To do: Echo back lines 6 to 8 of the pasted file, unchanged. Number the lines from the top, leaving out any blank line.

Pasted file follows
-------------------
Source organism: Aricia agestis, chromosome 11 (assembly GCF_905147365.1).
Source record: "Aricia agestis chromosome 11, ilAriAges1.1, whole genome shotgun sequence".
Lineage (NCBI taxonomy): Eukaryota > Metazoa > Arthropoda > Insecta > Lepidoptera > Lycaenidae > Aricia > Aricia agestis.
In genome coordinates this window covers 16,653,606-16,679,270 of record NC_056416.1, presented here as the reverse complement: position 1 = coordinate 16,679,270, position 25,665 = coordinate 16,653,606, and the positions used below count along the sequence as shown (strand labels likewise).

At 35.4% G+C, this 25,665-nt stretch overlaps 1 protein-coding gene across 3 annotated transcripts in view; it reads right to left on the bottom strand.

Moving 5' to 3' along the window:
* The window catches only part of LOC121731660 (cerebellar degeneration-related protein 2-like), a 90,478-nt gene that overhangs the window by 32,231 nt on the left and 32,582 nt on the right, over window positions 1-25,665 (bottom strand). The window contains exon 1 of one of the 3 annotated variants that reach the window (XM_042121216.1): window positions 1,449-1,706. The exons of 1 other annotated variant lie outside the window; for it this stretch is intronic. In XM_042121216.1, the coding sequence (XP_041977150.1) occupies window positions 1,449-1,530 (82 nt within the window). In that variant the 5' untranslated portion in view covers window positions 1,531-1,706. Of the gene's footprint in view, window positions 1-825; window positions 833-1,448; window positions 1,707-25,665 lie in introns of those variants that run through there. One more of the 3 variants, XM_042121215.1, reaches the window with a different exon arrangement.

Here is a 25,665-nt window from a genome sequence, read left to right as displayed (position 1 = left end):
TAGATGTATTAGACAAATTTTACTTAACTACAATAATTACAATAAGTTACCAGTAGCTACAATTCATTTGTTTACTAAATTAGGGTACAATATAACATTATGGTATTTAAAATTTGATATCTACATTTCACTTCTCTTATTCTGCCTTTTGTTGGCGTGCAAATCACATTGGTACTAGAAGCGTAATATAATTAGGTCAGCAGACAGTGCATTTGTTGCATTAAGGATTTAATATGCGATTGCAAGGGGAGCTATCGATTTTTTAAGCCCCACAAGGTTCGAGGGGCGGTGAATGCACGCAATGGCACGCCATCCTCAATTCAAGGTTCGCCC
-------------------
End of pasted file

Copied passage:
Moving 5' to 3' along the window:
* The window catches only part of LOC121731660 (cerebellar degeneration-related protein 2-like), a 90,478-nt gene that overhangs the window by 32,231 nt on the left and 32,582 nt on the right, over window positions 1-25,665 (bottom strand). The window contains exon 1 of one of the 3 annotated variants that reach the window (XM_042121216.1): window positions 1,449-1,706. The exons of 1 other annotated variant lie outside the window; for it this stretch is intronic. In XM_042121216.1, the coding sequence (XP_041977150.1) occupies window positions 1,449-1,530 (82 nt within the window). In that variant the 5' untranslated portion in view covers window positions 1,531-1,706. Of the gene's footprint in view, window positions 1-825; window positions 833-1,448; window positions 1,707-25,665 lie in introns of those variants that run through there. One more of the 3 variants, XM_042121215.1, reaches the window with a different exon arrangement.

Here is a 25,665-nt window from a genome sequence, read left to right as displayed (position 1 = left end):